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Friday, November 30, 2007

Throwing Away Noise to Improve Your Data

It is no surprise that the Fourier transform of noise is noise, so getting rid of noise in you FID will get rid of it from your spectrum as well. If your FID decays long before the acquisition time is over then you have collected unnecessary noise and your spectrum will have a lower than necessary signal-to-noise ratio. You can throw away the noise and replace it with null points before carrying out the Fourier transform. This is shown in the figure below where the improvement in the signal-to-noise ratio is obvious.A better idea is to save spectrometer time, make the acquisition time shorter and avoid collecting the noise in the first place.

Thursday, November 29, 2007

Nyquist Fold-backs in Magnetic Resonance Images

Nyquist fold-backs are not just limited to 1D and 2D NMR data. They can also be observed in magnetic resonance images. The figures below are magnetic resonance images of seedless grapes acquired on our AVANCE 500. The Nyquist fold-backs are circled in blue.

Tuesday, November 27, 2007

How Fast Should I Spin My Solid Sample?

The choice of MAS rate depends on the interaction to be averaged by the magic angle spinning. If you want to average out the chemical shielding anisotropy then you must spin the sample at a rate comparable to or greater than the span of the chemical shift tensor expressed in Hz. Although the spans of chemical shift tensors, measured in ppm, are independent of field strength they are linearly dependent on field strength, when expressed in Hz. As a result, an appropriate spinning speed in one magnet may not be an appropriate spinning speed for the same sample in another magnet. The spectra below illustrate this point. Both are 31P CPMAS spectra of dibasic ammonium phosphate with a spinning speed of 4 kHz. The lower trace was acquired at 11,75 Tesla while the upper trace was collected at 4.7 Tesla. One can see that there are many more spinning sidebands in the spectrum acquired at higher field despite the identical spinning speeds.One would have to spin the sample at 10 kHz in an 11.75 Tesla magnet to get a spectrum comparable to the one acquired with a spinning speed of 4 kHz in a 4.7 Tesla magnet.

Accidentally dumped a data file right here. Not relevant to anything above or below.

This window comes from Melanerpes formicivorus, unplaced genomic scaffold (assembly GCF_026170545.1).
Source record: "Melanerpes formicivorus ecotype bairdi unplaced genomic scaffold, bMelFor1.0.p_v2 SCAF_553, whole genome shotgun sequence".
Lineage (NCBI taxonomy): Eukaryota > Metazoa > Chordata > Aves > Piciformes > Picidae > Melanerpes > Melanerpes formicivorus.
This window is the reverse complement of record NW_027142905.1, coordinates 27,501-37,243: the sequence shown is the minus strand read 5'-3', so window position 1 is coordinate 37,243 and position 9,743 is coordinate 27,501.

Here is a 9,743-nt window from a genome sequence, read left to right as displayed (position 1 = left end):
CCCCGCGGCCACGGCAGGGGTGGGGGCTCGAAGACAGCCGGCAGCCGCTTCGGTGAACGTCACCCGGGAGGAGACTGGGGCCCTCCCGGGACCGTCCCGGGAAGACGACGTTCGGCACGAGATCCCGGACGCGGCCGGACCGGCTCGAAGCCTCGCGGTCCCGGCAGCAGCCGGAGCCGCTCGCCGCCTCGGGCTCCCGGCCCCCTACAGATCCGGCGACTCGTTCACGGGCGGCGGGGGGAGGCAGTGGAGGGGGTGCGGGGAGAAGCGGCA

Monday, November 26, 2007

HMQC Responses in HMBC Data

Despite the built in low pass J filters written into the HMBC pulse sequences, the much larger one-bond 1H - 13C coupling responses are not fully suppressed. These one-bond HMQC responses show up as a pair of responses in the acquisition domain separated by the one-bond 1H - 13C coupling. The responses are doubled since 13C decoupling is not typically used in HMBC sequences. An example of these artifacts is shown below.

Friday, November 23, 2007

31P Decoupling

All of you routinely use proton decoupling in your 31P NMR spectra, many of you without giving it a thought. Few people realize that it is a simple matter to decouple 31P in your 1H NMR spectra. This will allow you to determine which protons are coupled to phosphorus. An example of this is shown below. The lower trace is a standard 1H spectrum and the upper trace is a 1H spectrum with 31P decoupling.

Thursday, November 22, 2007

Baseline Correction in Satellite Transition MAS Spectra of Quadrupolar Nuclei